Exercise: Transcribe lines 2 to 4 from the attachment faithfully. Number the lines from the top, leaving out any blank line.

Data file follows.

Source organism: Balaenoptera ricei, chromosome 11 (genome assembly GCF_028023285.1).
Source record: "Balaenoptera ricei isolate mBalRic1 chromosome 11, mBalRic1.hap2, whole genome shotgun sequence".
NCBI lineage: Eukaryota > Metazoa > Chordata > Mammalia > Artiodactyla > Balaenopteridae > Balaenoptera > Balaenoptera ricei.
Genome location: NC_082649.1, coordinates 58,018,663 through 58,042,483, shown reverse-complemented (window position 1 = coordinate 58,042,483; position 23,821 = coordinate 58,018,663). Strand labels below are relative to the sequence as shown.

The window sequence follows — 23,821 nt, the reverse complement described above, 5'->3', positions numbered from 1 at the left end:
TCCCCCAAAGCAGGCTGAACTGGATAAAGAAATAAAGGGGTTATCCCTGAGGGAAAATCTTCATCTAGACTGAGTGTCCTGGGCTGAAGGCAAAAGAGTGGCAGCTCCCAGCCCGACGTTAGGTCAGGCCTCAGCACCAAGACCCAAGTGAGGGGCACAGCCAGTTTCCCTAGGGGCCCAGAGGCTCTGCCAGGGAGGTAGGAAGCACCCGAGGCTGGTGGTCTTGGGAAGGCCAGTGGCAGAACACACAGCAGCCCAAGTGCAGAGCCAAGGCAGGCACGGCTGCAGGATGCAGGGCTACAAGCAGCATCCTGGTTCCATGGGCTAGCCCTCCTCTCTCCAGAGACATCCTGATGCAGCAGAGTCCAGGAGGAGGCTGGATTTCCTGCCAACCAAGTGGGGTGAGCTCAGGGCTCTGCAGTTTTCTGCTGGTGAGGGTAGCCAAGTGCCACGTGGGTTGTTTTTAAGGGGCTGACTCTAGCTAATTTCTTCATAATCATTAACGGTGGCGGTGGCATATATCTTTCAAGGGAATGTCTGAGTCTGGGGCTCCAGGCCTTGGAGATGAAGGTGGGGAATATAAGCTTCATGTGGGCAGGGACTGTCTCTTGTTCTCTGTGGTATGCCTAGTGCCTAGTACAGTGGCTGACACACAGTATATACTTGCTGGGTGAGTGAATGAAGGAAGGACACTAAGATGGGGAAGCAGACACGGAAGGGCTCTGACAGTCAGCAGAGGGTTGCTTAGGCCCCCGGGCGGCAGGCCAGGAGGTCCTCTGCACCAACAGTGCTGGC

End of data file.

Source record: "Balaenoptera ricei isolate mBalRic1 chromosome 11, mBalRic1.hap2, whole genome shotgun sequence".
NCBI lineage: Eukaryota > Metazoa > Chordata > Mammalia > Artiodactyla > Balaenopteridae > Balaenoptera > Balaenoptera ricei.
Genome location: NC_082649.1, coordinates 58,018,663 through 58,042,483, shown reverse-complemented (window position 1 = coordinate 58,042,483; position 23,821 = coordinate 58,018,663). Strand labels below are relative to the sequence as shown.